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Sadiq Khan slammed over statue review by Ben Habib

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Labour’s Mr Khan has been Mayor of London since 2016 and replaced current Prime Minister Boris Johnson, who did not run for re-election in office as he was elected as an MP in the general election a year earlier. The mayoral and Assembly elections were originally due to be held on May 7, 2020, but both were postponed by a year due to the ongoing coronavirus pandemic. Mr Khan now heads into the Mayoral election on May 6 and will go head-to-head with Conservative Party rival Shaun Bailey, who has been a member of the London Assembly since 2016 and previously worked as a special adviser to David Cameron.

But the current Mayor is under huge pressure after sparking outrage earlier this week by appointing a group of 15 “unelected activists” to carry out a major review of London landmarks, statues and street signs.

The commission, which was set up following last summer’s Black Lives Matter protest, will investigate statues that come from a “bygone era”.

Conservative candidate for this year’s London mayoral election Mr Bailey described the group as a collection of “unelected activists”.

The commission includes Toyin Agbetu, a social rights activist who interrupted a Westminster Abbey service in 2007 held to mark the 200th anniversary of Britain’s Abolition of the Slave Trade Act.

Making it to within meters of the Queen, he shouted: “You should be ashamed. We should not be here.

“This is an insult to us. I want all the Christians who are Africans to walk out of here with me!”

Mr Agbetu was detained by security guards and removed from the building.

Also on the panel is Lynette Nabbosa, an activist who asserted it was “the UK’s racism that birthed slavery and colonialism”.

Speaking to the Daily Telegraph, Oxford academic professor Nigel Biggar warned: “The historical assumptions of the ‘decolonisation’ movement are very largely wrong.

“The ‘decolonisation’ of public statuary, therefore, amounts to the public triumph of a false historical narrative. To say that the truth of the narrative that prevails in public does not matter.

“And to compose a panel without any politically conservative historians is both illiberal and lets the false ‘decolonising’ assumptions go unchallenged.”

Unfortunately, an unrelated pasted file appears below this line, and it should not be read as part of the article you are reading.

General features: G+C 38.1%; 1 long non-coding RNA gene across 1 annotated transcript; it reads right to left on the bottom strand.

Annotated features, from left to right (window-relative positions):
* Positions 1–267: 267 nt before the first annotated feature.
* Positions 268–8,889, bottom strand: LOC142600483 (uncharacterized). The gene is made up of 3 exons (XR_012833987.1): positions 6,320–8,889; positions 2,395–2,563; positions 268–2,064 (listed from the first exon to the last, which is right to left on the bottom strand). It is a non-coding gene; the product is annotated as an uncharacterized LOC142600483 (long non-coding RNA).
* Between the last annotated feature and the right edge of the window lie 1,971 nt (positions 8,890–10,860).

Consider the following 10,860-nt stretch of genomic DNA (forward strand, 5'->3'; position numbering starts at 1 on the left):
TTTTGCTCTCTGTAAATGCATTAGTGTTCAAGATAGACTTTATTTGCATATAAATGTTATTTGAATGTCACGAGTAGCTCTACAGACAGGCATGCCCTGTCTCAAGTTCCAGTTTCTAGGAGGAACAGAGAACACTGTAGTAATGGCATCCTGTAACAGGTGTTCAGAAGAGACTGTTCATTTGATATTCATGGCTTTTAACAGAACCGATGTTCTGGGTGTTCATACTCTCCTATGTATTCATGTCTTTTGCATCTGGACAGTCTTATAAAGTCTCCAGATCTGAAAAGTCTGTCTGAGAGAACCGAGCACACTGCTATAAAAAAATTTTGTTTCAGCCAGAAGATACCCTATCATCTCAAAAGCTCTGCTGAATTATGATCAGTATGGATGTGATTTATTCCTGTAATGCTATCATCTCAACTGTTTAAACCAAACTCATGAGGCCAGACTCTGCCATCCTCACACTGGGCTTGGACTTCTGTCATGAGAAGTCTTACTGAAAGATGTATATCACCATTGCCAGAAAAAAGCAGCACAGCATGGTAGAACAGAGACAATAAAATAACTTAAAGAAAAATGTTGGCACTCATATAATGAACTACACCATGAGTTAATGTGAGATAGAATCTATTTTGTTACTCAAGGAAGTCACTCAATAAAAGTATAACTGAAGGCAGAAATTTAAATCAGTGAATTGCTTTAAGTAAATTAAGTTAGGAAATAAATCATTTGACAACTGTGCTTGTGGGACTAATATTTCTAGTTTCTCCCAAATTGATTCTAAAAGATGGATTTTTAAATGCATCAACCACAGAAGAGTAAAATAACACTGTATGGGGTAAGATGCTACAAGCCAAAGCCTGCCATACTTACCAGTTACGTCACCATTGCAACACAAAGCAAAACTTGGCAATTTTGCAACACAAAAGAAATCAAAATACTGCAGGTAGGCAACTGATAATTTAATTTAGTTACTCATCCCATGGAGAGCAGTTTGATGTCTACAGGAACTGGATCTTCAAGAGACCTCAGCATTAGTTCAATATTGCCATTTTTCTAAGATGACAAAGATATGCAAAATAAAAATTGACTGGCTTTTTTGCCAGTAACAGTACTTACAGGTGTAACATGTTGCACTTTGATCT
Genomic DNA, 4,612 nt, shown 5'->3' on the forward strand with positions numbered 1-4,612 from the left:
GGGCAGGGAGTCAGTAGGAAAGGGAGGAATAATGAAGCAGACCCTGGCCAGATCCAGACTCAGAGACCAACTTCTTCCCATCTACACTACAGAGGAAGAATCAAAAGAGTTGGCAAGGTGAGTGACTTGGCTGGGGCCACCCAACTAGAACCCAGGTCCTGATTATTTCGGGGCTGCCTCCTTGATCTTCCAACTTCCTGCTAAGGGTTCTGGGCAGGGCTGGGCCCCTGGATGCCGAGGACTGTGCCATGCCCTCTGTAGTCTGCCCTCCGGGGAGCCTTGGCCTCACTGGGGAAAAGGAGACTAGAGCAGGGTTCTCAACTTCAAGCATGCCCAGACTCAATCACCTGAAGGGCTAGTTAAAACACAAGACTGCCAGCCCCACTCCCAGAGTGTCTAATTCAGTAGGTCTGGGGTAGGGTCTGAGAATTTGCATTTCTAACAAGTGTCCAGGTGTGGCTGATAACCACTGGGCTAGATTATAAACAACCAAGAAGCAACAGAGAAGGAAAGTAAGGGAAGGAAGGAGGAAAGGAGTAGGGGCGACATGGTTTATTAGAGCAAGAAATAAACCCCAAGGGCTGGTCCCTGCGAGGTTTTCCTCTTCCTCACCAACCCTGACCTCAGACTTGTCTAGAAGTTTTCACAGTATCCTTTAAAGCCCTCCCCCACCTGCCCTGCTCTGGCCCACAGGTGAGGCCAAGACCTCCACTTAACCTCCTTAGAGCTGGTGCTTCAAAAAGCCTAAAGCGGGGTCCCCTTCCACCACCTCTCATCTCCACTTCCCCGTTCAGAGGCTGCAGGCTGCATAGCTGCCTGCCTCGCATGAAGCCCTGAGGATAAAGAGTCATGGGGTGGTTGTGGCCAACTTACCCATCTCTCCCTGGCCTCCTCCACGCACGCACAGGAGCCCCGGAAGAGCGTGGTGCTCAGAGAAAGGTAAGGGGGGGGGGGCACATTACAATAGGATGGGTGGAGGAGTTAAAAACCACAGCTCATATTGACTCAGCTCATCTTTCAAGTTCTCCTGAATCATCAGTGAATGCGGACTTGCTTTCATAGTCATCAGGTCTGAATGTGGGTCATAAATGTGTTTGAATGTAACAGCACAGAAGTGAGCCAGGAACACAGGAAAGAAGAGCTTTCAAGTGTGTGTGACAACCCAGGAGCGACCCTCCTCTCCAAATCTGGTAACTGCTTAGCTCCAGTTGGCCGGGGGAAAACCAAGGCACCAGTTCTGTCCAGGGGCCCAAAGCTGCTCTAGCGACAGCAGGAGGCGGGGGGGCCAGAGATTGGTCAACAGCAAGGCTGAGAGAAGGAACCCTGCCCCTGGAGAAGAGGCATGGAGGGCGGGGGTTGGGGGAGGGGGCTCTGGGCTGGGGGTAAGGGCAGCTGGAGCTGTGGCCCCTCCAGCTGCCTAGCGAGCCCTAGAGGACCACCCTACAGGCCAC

Mr Khan’s office insisted the Mayor “wants to tell the full story of the capital and to commemorate those from every community who have made London what it is”.

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Speaking in Parliament on Thursday, House of Commons Leader Jacob Rees-Mogg claimed London should be spared “loony left-wing wheezes” as he branded the London Mayor “Red Khan”.

He said councils should be in charge of naming streets, advising Mr Khan to not “interfere in things that aren’t his responsibility”.

Last October, Mr Khan sparked fury after looking for a £4.9billion settlement for the next 18 months to keep the capital’s tube and bus services going as revenues collapsed because of the coronavirus pandemic.

But his demands sparked a furious response from Boris Johnson, who told MPs in the Commons: “It was the Labour mayor of London who bankrupted TfL’s finances.”

The Prime Minister added any plans to increase fares or extend the congestion charge zone were “entirely down to him”.

However, Mr Khan hit back and accused Mr Johnson of trying to impose a “triple whammy” of “punitive” charges on Londoners at a time when the “sole cause” of TfL’s financial problems was the pandemic.

Just a week later, Mr Khan warned Londoners their council tax bills may have to increase because of the “draconian” conditions attached to the agreed £1.8billion government bailout of Transport for London (TfL) until the end of March 2021.

This had followed talks between the Department for Transport and TfL, which is chaired by Mr Khan, to secure a six-month funding deal and prevent the collapse of the capital’s bus and Tube networks.

The Mayor admitted the agreement was “not ideal” but insisted he had succeeded in “killing off the very worst Government proposals”.

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